Garuda Indonesia creditors set to lose billions following bankruptcy court ruling


An Indonesian judge has approved Garuda Indonesia’s restructuring plan, giving the beleaguered airline the green light to rid itself of billions of dollars in debt and revamp its fleet and operations. In a filing Monday at the Indonesian Stock Exchange, Garuda Indonesia confirmed that a judge at the Jakarta Commercial Court had accepted the restructuring plan and that the airline was preparing to “accelerate the recovery of its performance”.


Third chance for Garuda Indonesia

The judge’s approval means the restructuring is the airline’s third in three decades. The deal also sees creditors losing billions. Garuda executives bowed to the inevitable in 2020 when COVID-19 crippled the already struggling airline. However, it was not until the end of 2021 that the commercial court accepted a creditor’s petition for bankruptcy, and Garuda Indonesia began a formal court-supervised restructuring process.

Since then, it’s been a high-stakes drama of delays, disgruntled creditors, mixed messages and independent politicians as airline restructuring advisers (Garuda Indonesia is 60.5% owned by the Indonesian government). As recently as last week, two creditors continued to oppose the restructuring plan proposed by the administrators of Garuda.

Following Monday’s court ruling, Garuda Indonesia lives to fly another day. Photo: Airbus

The precise details of the final restructuring plan remain unclear, but in the final tally the administrators agreed and presented a debt of more than $9 billion to the court. The creditors are long-suffering aircraft lessors, aircraft manufacturers (Airbus owes more than $537 million), bondholders, suppliers and employees of Garuda Indonesia. Earlier this year, Garuda administrators said creditors would lose 81 cents for every dollar owed. The administrators went to court on Monday with the support of 97% of creditors.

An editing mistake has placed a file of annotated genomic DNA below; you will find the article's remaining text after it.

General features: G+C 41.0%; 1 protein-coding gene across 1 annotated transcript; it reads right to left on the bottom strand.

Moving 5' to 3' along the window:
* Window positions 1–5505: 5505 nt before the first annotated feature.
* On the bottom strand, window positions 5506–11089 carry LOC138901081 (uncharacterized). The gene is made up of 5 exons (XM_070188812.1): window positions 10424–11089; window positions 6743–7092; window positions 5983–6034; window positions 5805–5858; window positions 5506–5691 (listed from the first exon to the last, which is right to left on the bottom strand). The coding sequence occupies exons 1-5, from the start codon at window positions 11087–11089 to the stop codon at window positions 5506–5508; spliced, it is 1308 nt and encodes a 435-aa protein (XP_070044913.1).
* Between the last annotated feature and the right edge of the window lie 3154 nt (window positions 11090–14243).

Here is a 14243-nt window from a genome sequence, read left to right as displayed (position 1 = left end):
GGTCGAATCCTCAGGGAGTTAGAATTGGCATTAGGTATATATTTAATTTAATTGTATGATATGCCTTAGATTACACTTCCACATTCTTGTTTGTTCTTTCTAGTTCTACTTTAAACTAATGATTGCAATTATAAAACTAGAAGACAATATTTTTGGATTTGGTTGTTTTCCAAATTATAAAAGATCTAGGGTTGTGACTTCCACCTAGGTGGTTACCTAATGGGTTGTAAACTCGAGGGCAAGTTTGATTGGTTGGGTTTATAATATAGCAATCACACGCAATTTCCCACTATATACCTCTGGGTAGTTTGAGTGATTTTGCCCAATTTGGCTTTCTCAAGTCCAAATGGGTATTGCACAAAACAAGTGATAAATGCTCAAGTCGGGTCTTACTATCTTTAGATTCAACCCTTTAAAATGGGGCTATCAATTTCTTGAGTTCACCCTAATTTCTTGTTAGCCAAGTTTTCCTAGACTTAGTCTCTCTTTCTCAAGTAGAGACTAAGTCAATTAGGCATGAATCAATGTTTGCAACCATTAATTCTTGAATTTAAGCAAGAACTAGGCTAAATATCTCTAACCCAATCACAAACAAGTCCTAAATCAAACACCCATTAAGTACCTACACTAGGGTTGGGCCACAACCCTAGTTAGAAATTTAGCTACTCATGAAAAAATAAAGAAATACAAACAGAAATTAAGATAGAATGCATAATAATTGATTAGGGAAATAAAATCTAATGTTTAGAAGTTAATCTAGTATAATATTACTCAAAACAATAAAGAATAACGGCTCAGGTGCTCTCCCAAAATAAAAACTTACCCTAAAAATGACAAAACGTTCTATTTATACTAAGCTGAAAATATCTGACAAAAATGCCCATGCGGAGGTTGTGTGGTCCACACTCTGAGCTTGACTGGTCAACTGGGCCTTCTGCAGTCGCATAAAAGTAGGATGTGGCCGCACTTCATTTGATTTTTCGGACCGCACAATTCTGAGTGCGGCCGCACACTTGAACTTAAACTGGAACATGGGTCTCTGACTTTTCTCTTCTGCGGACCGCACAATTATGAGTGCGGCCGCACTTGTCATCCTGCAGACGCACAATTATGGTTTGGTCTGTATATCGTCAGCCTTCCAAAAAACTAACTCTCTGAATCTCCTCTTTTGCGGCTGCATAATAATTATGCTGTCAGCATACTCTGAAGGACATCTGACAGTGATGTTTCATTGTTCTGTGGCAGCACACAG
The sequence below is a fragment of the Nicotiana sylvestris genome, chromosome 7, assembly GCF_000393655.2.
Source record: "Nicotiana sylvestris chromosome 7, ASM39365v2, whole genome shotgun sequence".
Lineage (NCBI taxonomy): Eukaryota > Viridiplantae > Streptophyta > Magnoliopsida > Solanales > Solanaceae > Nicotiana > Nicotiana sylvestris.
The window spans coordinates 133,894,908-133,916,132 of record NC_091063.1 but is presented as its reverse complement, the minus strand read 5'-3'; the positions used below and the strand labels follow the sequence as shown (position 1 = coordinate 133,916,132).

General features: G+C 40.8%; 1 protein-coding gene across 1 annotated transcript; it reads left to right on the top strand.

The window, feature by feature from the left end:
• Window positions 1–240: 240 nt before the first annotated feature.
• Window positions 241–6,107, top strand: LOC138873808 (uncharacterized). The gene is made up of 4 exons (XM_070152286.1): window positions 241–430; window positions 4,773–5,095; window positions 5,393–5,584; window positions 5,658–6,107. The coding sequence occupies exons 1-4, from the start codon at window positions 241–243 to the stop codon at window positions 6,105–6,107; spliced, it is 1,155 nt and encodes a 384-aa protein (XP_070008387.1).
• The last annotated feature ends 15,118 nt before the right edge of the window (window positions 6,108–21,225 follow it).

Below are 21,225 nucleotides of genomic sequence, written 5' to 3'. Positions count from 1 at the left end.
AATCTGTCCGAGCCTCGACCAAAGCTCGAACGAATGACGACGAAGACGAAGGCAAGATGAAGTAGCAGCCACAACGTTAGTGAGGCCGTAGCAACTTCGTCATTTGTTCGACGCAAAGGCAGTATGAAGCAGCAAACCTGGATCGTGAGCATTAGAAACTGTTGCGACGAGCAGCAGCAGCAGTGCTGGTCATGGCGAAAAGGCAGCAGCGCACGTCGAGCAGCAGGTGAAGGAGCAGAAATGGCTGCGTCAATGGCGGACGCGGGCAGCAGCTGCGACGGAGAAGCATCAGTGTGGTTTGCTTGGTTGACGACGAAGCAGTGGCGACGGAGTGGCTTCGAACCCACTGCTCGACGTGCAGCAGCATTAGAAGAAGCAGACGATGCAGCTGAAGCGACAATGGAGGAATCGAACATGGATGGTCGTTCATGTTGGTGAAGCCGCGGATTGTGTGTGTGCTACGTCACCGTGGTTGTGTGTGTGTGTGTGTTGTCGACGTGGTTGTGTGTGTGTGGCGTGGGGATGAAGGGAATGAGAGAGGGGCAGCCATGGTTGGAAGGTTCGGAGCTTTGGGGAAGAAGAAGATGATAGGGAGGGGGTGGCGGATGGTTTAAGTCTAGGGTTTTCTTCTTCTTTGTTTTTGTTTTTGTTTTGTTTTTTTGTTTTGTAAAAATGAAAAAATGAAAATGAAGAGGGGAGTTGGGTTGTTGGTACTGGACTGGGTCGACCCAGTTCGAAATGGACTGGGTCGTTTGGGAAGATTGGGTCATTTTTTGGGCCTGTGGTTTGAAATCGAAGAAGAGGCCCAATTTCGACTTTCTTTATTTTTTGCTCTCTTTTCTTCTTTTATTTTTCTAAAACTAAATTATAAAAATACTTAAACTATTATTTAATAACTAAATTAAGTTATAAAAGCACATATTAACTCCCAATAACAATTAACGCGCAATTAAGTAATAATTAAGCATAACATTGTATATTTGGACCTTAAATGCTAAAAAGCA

This support came at a cost. Garuda Indonesia was seeking to write off up to $6 billion in debt and restructure the rest into a series of bonds and shares that would allow the airline to retain the meager capital reserves it had and creditors were counting on the promise that they could recoup a few years of money down the trail.

But the alternative was bankruptcy and the liquidation of the airline’s assets, which would allow most creditors to recover even less money. Approval of the restructuring plan shaped as the lessor of the two evils. Monday’s ruling in favor of Garuda also means the airline will receive a promised cash injection of $500 million from the Indonesian government via an initial rights issue that was dependent on court approval of the restructuring plan.

Garuda Indonesia may have avoided bankruptcy, but in the future it will be a smaller, leaner airline. Photo: Getty Images

Fall from grace for Garuda Indonesia

It was a significant fall from grace for what was once Indonesia’s premier airline. In June, the Garuda Group’s share of the domestic air transport market in Indonesia was 18% and its share of the international air transport market in Indonesia was 5%. The Garuda Group includes Garuda Indonesia and its low-cost subsidiary Citilink. Take out Citilink and Garuda Indonesia’s domestic market share this month is only 5%.